Dabbs: 3 Aug ’62

 

I have recd. dear Mary your letter of the 1st & am glad to learn that you are well & are enjoying the society of such dear friends. You must thank them for their kind remembrances of me & say how delighted I should be could I get to see them. I feel very grateful for their prayers & am sure that they are heard in heaven, & tend to the merciful protection so constantly extended to me by the Great God of all. How I wish I was in any way worthy of his blessing! Tell aunt Judy Nelson I beg she will always remember me in her devotions, & that I hope she will enjoy many years of peace & quiet of the country. I have forwd. your letters to Mrs. Caskie. I was called in by the Pres: eight or ten days ago & called to see her. They were as kind as ever but I could only remain a few moments. Custis & Mary had not returned when I last heard from the House, but it was said C[ustis] would be back yesterday. Mrs. Mary Stevenson1 has arrived in Richmond & drove up to the house prepared to stay, supposing you were there. Her sister Anne is dead & she is & extremely anxious to return to Georgetown & has come on that mission. I do not know what I can do for her except give my consent to her marrying Major Hutter2 which may reconcile her to remaining in the Conf[edera]cy. I have heard nothing from the girls. Poor little things. I am afraid they are all astray. Fitzhugh passed up to Hanover friday & I hope you will see him. I am told he is very well. I went down one day to visit the Cavy Pickets, but he was at the other end of the line & I could not get to him. I have heard of Grace [Darling]. She was seen bestrode by some yankee with her colt by her side. I could be better resigned to many things than that. I must try & be resigned to that too. I have also lost my horse Richmond. He died thursday. I had ridden him the day before. He seemed in the morg as well as ever, but I discovered in the evg he was not well, but thought he was merely distressed by the heat & brought him along very slowly. Finding at bed time he had not recuperated & was breathing heavily I had him bled which seemed to relieve him & in the morg he was pronounced better. I however administered a purgative, & at noon he was reported dead. But his labours are over & he is at rest. He carried me very faithfully & I shall never have so beautiful an animal again. His fate is different from Grace’s & to his loss I can easily be resigned. I shall want but few horses more, & have as many as I require.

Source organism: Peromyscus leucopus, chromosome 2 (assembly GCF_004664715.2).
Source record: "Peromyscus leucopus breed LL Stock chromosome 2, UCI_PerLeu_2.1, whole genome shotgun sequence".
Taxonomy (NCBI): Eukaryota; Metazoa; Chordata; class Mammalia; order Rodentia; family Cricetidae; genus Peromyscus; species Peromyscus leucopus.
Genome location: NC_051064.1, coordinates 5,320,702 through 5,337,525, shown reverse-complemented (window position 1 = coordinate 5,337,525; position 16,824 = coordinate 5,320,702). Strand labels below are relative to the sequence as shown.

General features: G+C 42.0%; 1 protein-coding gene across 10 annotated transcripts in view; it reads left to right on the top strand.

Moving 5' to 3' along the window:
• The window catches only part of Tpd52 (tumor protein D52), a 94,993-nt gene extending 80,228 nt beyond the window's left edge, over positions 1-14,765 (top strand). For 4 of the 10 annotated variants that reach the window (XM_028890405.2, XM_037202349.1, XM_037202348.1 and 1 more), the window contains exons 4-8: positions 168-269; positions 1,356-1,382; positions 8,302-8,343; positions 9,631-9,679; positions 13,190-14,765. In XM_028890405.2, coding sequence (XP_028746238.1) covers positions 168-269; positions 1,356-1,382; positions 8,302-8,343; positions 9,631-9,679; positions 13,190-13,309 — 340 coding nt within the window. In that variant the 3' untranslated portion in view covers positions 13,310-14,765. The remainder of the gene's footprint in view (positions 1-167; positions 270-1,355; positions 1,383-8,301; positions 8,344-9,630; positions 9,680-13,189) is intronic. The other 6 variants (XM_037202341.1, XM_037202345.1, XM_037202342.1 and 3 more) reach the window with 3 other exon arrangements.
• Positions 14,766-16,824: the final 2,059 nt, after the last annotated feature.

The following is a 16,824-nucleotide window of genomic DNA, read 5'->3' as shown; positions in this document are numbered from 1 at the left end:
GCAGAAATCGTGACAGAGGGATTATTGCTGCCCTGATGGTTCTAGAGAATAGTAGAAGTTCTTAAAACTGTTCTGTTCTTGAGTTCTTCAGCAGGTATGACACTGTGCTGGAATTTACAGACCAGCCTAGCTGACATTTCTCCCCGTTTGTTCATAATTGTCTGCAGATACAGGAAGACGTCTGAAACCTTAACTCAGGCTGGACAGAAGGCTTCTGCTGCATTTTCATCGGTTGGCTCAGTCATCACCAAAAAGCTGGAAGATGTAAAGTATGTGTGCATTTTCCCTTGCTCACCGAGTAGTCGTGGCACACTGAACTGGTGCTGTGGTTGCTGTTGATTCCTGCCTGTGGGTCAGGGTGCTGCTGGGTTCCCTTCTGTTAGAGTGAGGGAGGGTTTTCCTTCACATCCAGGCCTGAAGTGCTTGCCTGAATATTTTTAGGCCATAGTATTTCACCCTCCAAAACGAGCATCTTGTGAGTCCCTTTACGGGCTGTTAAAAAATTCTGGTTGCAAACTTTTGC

Give much love to all with you & believe me always yours

R E Lee

 

I send a letter from Mrs. Stiles, which you must answer for me & say everything that is kind for me.

REL

 

 

 

1. Mary Shaaff [spelled various ways in online sources] Stevenson (b. ca. 1820), was the widow of Hon. Andrew Stevenson (1784-1857), a veteran of the War of 1812 and graduate of the College of William and Mary. He also served in Congress, was Speaker of the House, and a minister to the United Kingdom. Mary was a native of Georgetown in Washington, D.C., though she was born Maryland. She married Stevenson on 1849 June 28 in New York City. She was his third wife. In the 1860 census, she is listed as living in Georgetown with her sister Ann.

2. Likely Colonel James Risque Hutter (1841-1923), a native of Lynchburg, Virginia. He served in Pickett’s division in Longstreet’s corps. He was the son of George Christian Hutter (1793-1879) and Harriet James Risque Hutter (1806-1898). Colonel Hutter did not get married until after the war, to Charlotte Stannard Hutter Hutter (1857-1930), in October of 1877.

 

 

 

Source: Transcribed from photocopy of original letter, Lee Family Papers, Mss1 L51 c 372, Section 19, Virginia Historical Society, Richmond

Transcribed by Colin Woodward, 2017 April 11